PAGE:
• 3 July 2018 - 11:34
  • News Code: 87913

"We are prepared to work with countries that are reducing their imports on a case-by-case basis,” said Brian Hook, the department’s director of policy and planning.

The Trump administration is softening its earlier demand that countries like China, India and Turkey end all imports of Iranian oil by Nov. 4, as a top State Department official on Monday said the United States would allow reduced oil flows, in certain cases.

His announcement was a delicate attempt at reassuring oil markets and allies that sanctions are not likely to hit them this fall — even if Iranian oil continues to flow around the world, as is likely the case, NY Times said.

India, South Korea and Turkey — all allies or friends of the United States — are major importers of oil from Iran and are unlikely to be able to switch suppliers entirely by November.

That reality was not acknowledged last week when a different senior State Department official told reporters that the United States expected global imports of Iranian oil to go to zero by Nov. 4, when Washington will reimpose sanctions against Tehran’s energy sector. The announcement sent oil prices soaring and markets have been on edge ever since.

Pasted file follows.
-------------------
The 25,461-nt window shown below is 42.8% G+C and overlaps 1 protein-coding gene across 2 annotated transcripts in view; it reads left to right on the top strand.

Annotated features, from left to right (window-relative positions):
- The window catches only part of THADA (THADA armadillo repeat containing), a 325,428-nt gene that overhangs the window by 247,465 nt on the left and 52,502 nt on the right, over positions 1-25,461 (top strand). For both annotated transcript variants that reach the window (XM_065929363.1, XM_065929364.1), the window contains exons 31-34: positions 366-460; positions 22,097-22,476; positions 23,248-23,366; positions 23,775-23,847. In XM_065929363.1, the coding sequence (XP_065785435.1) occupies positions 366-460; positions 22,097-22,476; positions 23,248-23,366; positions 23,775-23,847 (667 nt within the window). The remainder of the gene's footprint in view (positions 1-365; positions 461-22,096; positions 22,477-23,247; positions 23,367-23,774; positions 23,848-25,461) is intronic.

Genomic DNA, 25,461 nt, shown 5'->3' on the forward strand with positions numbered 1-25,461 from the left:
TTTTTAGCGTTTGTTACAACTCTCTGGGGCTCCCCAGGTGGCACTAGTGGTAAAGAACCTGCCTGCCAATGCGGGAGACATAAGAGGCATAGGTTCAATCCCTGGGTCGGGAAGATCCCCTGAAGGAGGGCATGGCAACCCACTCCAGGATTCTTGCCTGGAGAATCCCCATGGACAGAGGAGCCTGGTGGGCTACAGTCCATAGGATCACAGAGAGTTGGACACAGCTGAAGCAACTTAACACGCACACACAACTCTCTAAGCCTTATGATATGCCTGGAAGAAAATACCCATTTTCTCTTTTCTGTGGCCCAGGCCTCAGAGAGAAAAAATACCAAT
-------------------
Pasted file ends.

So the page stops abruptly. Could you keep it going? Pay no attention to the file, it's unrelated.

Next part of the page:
That official had briefed reporters on condition of anonymity to predict that it was unlikely — but not impossible — that some importers would be given waivers to protect them from penalties after buying Iranian oil. On Monday, Mr. Hook said, “Our policy is to get to zero as soon as possible” — a subtle shift that is likely to reassure markets.


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